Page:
A Syrian anti-aircraft missile has landed in southern Israel, setting off air raid sirens near the country’s top-secret nuclear reactor, the Israeli military said.
Israel said it responded with an attack on the missile launcher and air-defence systems in neighbouring Syria, but media later described the Syrian missile as an “errant” projectile, not a deliberate attack.
In recent years, Israel has repeatedly launched air strikes at Syria, including at military targets linked to Iran and the Lebanese Hezbollah militia, both allies of Syrian President Bashar Assad.
Such strikes routinely draw Syrian anti-aircraft fire. Thursday’s exchange was unusual because the Syrian projectile landed deep inside Israel.
Syria’s state news agency Sana said the exchange began with an Israeli air strike on Dumeir, a suburb of the capital of Damascus which is believed to house Syrian army installations and batteries as well as bases and weapons depots belonging to Iran-backed militias. Sana said four soldiers were wounded.
The Britain-based Syrian Observatory for Human Rights, an opposition war monitoring group, said the Israeli strikes hit an air defence base belonging to the Syrian military and destroyed air defence batteries in the area. It said the Syrian military fired surface-to-air missiles in response.
Syrian media made no mention of an anti-aircraft missile landing deep inside Israel.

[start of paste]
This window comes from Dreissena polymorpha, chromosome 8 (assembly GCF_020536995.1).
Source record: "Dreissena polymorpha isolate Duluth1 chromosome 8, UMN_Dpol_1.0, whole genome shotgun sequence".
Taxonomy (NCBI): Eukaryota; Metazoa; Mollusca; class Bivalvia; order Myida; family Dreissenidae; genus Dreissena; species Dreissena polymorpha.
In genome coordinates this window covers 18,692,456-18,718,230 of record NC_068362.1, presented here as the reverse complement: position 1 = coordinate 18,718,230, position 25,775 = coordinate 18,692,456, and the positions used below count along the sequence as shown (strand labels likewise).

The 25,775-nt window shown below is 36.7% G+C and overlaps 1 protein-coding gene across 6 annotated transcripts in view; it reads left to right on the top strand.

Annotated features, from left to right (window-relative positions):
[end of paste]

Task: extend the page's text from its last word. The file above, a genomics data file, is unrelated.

The Israeli military described the projectile that landed near the nuclear site as a surface-to-air missile, which is usually used for air defence against warplanes or other missiles. That could suggest the Syrian missile had targeted Israeli planes but missed and flew off errantly.
However, Dimona, the Negev desert town where Israel’s nuclear reactor is located, is 185 miles south of Damascus, a long range for an errantly fired surface-to-air missile.
The Israeli army said it had deployed a missile defence system to intercept the projectile and there had been no damage. The military later said an initial investigation indicated the Syrian missile was not intercepted.
The air raid sirens were sounded in Abu Krinat, a village a few miles from Dimona. Explosions heard across Israel might have been the air defence systems.
Apparent missile fragments were found in a swimming pool in Ashalim, a community approximately 20 miles south west of Dimona. Israeli troops arrived at the scene and collected the fragments.
The military said that in response to the incoming missile, it launched an air strike at the battery that launched the anti-aircraft missile and other surface-to-air batteries in Syria.
The exchange between Israel and Syria comes amid growing tensions between Israel and Iran, a key ally of Syria.
Iran, which maintains troops and proxies in Syria, has accused Israel of a series of attacks on its nuclear facilities, including sabotage at its Natanz nuclear site on April 11, and vowed revenge.
It also threatened to complicate US-led attempts to revive the international nuclear deal with Iran.